Up until a few months ago, I was quite certain that my baby liked me the least. Which was not to say that he didn’t like me at all, because he definitely did, but it always seemed to me that he had a bit of a preference for Papa or Ya Ya (our helper). Which didn’t bother me too much, I figured he was an individual with his own opinions about things. My song and dance routines would usually garner a lukewarm “Oh, hello. It’s you again.” response, whereas Papa just had to step into the room and bam, the crowd would go wild.
This all changed when we traveled to Tahiti. With one less caregiver (competitor) out of the way, there was only Ralph and me left. And a frightening new world of fawning relatives, disrupted routines, and uncomfortable living arrangements for our one year old to contend with. Ralph and I suddenly and collectively became our son’s Reason for Being. The sole light of his life. It was a level of separation anxiety which confined either Ralph or me to a comfort zone of about 4 metres in any direction, even when we were in plain sight. This would escalate around dinner time, where I would be the only person allowed to feed him, and he would descend into something resembling colic (oh, good memories) for the hour before his bedtime. Our city-bred boy was exhausted from the hot, small town life – no malls, no toys, no where to go and nothing to do in the scorching weather.
After we got home from our trip, Michael’s separation anxiety remained at an all time high, and I decided I’d had enough, and it was time to train the heck out of him, because if dogs can be trained to stay, then babies can be taught how to do the same. Right? So a few times each day, I would walk away from him after a reassuring “I’ll be back in a few minutes” and then give him five minutes of alone time.
That backfired. Badly. Michael became so traumatized by the “training” that his anxiety got even worse, and he started erupting into panicked crying the moment I even thought about standing up and walking away. Once, he crawled all the way from the living room, down the hallway and into my bedroom to look for me, pulled himself up against me and hit my lap repeatedly, screeching, tears running down his face. I’m here I’m here I’m here look at me now and be with me. As he screamed and screamed, I felt that familiar rush of rage building – that searing frustration when your baby has asked too much from you, has been too unreasonable, too absurd, and you tell yourself that surely, surely you are done. What kind of human, baby or not, couldn’t be alone for five seconds? I snapped and shouted something nonsensical at him while dragging him out into the living room. And then it was over. Five seconds of blinding fury – a micro breakdown – and then I was back at my job again, calm and resigned to be needed and used and here. To sit next to him on the floor, while he hit two plastic balls together. That was when I decided that training was officially over, and we would just have to ride this one out.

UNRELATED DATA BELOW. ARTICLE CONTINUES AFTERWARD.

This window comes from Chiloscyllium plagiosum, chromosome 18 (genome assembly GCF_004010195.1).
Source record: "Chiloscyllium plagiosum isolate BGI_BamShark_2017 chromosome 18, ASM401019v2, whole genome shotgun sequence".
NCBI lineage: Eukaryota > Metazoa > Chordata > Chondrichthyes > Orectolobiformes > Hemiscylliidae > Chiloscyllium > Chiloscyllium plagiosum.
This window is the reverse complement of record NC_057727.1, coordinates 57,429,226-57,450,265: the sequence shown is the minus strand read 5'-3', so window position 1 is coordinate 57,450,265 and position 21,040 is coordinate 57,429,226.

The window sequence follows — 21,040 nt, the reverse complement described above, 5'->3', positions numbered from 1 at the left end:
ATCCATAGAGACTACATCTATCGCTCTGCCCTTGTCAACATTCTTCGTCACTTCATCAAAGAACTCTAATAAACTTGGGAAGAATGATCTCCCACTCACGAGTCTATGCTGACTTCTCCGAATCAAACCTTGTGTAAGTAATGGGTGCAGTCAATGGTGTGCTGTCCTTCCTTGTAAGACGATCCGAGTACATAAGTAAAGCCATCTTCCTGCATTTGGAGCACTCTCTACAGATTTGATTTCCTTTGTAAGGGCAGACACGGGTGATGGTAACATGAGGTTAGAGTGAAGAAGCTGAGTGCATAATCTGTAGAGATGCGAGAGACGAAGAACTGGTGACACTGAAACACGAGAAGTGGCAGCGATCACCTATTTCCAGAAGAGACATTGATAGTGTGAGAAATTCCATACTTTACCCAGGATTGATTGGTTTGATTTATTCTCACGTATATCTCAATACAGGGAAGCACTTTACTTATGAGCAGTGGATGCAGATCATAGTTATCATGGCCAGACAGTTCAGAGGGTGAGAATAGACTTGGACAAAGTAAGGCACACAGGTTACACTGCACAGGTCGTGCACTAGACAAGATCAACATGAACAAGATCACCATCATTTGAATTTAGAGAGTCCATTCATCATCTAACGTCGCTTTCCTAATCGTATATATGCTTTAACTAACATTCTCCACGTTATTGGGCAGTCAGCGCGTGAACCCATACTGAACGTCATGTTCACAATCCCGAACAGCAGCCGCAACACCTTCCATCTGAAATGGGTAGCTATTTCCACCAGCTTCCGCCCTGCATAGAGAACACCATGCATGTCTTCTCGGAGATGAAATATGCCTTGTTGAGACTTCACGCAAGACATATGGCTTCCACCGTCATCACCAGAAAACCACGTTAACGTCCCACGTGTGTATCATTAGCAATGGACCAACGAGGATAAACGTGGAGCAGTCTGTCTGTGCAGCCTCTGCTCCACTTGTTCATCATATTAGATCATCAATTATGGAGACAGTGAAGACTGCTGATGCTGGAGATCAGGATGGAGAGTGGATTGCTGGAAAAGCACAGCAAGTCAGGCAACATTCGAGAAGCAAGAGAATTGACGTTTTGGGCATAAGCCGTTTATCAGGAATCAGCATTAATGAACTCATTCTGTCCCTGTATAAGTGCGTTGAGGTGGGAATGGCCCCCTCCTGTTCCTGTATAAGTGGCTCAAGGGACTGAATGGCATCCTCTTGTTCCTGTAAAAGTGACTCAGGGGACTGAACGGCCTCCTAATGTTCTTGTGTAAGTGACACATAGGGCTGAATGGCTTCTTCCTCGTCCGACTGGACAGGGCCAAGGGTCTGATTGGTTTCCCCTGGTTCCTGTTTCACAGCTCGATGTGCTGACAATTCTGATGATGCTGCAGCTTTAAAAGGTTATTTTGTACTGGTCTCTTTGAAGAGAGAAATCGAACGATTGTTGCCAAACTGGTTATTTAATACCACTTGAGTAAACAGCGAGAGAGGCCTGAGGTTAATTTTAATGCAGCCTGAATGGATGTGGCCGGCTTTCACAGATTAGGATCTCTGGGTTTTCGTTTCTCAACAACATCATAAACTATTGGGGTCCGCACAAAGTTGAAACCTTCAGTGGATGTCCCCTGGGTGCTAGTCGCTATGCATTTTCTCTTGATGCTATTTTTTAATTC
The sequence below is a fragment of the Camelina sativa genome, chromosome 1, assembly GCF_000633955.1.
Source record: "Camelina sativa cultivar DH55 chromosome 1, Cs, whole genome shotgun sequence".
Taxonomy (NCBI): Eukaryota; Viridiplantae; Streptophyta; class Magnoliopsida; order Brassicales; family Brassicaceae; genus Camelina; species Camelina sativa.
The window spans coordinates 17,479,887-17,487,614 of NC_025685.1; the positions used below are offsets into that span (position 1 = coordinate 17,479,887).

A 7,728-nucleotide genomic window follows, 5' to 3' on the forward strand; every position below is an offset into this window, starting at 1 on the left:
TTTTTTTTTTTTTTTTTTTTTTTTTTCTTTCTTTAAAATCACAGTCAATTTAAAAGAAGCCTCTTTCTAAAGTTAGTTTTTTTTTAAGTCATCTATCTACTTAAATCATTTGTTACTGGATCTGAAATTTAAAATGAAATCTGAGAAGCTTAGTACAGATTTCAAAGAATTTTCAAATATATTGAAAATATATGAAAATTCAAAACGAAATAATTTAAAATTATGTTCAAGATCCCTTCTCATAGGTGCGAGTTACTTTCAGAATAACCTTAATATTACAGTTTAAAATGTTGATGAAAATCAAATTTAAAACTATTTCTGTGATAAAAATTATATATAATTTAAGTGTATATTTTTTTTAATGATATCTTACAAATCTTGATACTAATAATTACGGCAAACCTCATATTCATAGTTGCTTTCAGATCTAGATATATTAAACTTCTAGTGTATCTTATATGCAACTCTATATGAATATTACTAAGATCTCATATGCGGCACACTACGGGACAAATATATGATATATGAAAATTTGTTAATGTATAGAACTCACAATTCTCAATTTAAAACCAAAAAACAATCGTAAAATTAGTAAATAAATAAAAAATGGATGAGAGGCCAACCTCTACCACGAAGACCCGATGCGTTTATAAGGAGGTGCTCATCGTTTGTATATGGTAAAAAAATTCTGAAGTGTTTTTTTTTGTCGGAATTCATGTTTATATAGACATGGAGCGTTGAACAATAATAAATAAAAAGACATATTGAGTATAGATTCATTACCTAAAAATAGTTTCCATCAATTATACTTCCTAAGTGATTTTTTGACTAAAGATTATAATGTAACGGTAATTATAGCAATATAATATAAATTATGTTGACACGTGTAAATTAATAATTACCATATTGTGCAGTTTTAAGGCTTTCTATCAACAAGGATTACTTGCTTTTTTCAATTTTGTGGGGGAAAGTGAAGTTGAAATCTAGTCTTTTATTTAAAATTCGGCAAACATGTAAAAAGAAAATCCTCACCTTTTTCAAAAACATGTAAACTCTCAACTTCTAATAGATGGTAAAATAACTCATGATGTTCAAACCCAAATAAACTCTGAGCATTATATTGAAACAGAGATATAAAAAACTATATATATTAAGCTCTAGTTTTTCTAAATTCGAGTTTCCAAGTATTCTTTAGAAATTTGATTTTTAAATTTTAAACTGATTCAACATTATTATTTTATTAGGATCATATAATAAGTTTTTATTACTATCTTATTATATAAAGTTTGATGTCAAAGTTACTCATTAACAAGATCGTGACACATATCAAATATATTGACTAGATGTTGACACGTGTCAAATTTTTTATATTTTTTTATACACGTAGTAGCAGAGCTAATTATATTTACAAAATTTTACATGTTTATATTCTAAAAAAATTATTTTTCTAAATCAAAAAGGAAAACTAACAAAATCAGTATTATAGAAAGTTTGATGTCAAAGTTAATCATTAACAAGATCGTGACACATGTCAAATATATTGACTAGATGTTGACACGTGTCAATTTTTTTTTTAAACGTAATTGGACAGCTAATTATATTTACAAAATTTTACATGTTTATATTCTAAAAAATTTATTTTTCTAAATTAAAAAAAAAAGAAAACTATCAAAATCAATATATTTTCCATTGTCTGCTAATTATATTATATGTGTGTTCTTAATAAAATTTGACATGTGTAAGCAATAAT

To attach or not to attach? To hold him close, or to run away and let him find his feet? If you’re in Japan, as I’ve learned, the answer would be to strap him in and hold him close. And they must be right, because I saw the results first hand. They have wonderfully independent, secure and – it has to be said – remarkably well-behaved children. Well done, guys.
The French would probably say – treat him like an adult, give him space, and he will come to accept that the world doesn’t revolve around him. Again, they must be right, because that certainly works too.
Or maybe nobody is right and we just have the kids that we have. And the right way to do things is the way that is eventually proven to work. It is parenting strategy built on error after trial, with many adjustments and knocking down and starting over. It is intuition and love and common sense, and underpinning it all is the desperate hope that knowing who our children are should count for something. Because we really know them very, very well.
So no, I will not be leaving him to cry for half an hour in the church nursery for two months, until he “inevitably” gets it. It worked for your kid, it won’t work for Michael and me.
In the meantime… here we are. Navigating this phase. Please let this be a phase. At the moment, he has stopped panicking when I disappear, but only because he knows exactly where to find me – the kitchen, invariably. So that gives me precisely four seconds before I see this face rounding the corner:
I would call him my little stalker, except that would be a little unfair. The truth is, I stalk him too. I watch him more than he watches me. I spend long minutes ogling him as he goes about his business, because this consuming infatuation goes both ways. He is becoming such a mama’s boy, which secretly delights me no end. I just wish we’d get to those five minutes of alone time soon. Somehow.